This plant has no fragrance
Mung Bean Overview
Mung beans are members of the legume family, Fabaceae (Fabaceae) and related to adzuki and cowpea. These warm season annuals may be either upright or vine types. When growing mung beans, the home gardener should use the same cultural practices used for green bush beans, except that the pods will be left on the bush longer to allow the beans to dry. It is also popular to be grown for sprouts and delicious added to salads, stir fry or as snack.
Common problems with Mung Bean
Generally problem free
How to harvest Mung Bean
Once mature (about 100 days from sowing), pull up the entire plant and hang the plant overhead in a dry palce, placing clean paper or fabric below the plants to catch any dried pods that may fall. The pods do not mature all at the same time, so harvest the plant when at least 60% of the pods are mature. Dry the seeds completely on newspaper. If there is any moisture left when storing, the beans will go bad. You can store completely dried beans in a tight fitting glass canister for several years. Freezing the seed is also an excellent storage option and reduces the possibility of insect infestation.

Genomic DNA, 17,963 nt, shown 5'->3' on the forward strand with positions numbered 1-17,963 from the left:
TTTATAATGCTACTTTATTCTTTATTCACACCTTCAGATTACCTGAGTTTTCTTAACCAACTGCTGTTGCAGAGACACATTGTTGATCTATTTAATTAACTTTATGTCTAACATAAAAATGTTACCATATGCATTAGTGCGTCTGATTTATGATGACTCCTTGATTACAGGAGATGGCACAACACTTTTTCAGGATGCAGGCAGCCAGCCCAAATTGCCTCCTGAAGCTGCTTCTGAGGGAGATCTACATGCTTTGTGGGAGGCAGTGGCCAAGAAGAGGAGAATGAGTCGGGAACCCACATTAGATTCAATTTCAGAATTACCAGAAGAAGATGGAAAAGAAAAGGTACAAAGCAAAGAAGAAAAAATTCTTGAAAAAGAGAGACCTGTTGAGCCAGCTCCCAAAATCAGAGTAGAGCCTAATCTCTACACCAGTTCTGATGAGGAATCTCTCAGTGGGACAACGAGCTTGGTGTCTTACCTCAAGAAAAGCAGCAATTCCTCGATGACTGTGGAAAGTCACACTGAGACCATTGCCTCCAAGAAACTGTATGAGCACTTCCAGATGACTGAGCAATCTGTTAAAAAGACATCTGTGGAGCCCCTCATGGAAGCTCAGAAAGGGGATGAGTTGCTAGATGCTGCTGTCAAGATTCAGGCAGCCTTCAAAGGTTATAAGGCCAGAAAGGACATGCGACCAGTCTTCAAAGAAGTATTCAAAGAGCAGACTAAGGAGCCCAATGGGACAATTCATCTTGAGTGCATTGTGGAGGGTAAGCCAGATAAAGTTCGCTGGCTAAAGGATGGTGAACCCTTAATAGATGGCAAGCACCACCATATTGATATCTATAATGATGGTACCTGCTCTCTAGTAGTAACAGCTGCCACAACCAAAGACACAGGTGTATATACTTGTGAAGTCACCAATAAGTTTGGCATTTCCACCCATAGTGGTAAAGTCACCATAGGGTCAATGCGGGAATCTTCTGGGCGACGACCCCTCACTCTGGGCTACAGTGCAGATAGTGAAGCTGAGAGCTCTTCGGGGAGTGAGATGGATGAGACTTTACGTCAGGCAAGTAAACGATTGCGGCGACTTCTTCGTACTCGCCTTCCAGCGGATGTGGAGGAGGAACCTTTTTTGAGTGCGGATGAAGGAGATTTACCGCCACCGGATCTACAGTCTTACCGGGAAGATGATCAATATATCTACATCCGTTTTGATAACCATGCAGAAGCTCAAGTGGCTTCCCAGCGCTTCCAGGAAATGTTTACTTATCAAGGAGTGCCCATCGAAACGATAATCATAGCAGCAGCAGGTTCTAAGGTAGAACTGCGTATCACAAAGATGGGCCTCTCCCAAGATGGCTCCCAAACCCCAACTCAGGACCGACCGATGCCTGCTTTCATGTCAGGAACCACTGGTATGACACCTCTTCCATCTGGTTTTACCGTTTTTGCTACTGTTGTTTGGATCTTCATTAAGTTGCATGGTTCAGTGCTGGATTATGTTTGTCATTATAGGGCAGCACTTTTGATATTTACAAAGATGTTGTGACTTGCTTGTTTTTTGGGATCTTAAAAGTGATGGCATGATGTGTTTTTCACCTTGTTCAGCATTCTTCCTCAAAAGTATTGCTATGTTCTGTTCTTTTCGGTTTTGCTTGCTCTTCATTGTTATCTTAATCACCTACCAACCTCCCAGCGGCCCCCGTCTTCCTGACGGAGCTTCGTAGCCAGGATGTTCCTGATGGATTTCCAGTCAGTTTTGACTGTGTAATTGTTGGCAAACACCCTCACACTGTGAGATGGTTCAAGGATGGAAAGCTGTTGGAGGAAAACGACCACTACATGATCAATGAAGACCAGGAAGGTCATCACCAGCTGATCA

How to propagate Mung Bean
Sow seed in situ when the soil has warmed to 18 C. Sow seed 2.5cm deep and spacing 5cm by 70-90cm. Keep the area free of weeds but take care not to disturb the roots. It takes 90-120 days to mature.
Special features of Mung Bean
Attracts useful insects
As a nitrogen fixer it is a good first rotation crop, or plant before heavy feeders.
Other uses of Mung Bean
Mung bean seeds are sprouted for use either fresh or canned. These high protein, 21-28% beans are also rich sources of calcium, phosphorous and other vitamins.
Edibles to Sow Under Cover in November
Grow these on a sunny windowsill or heated propagator for winter picking.
Edibles to Sow Under Cover in December
Grow these on a sunny windowsill or in a heated propagator for winter picking.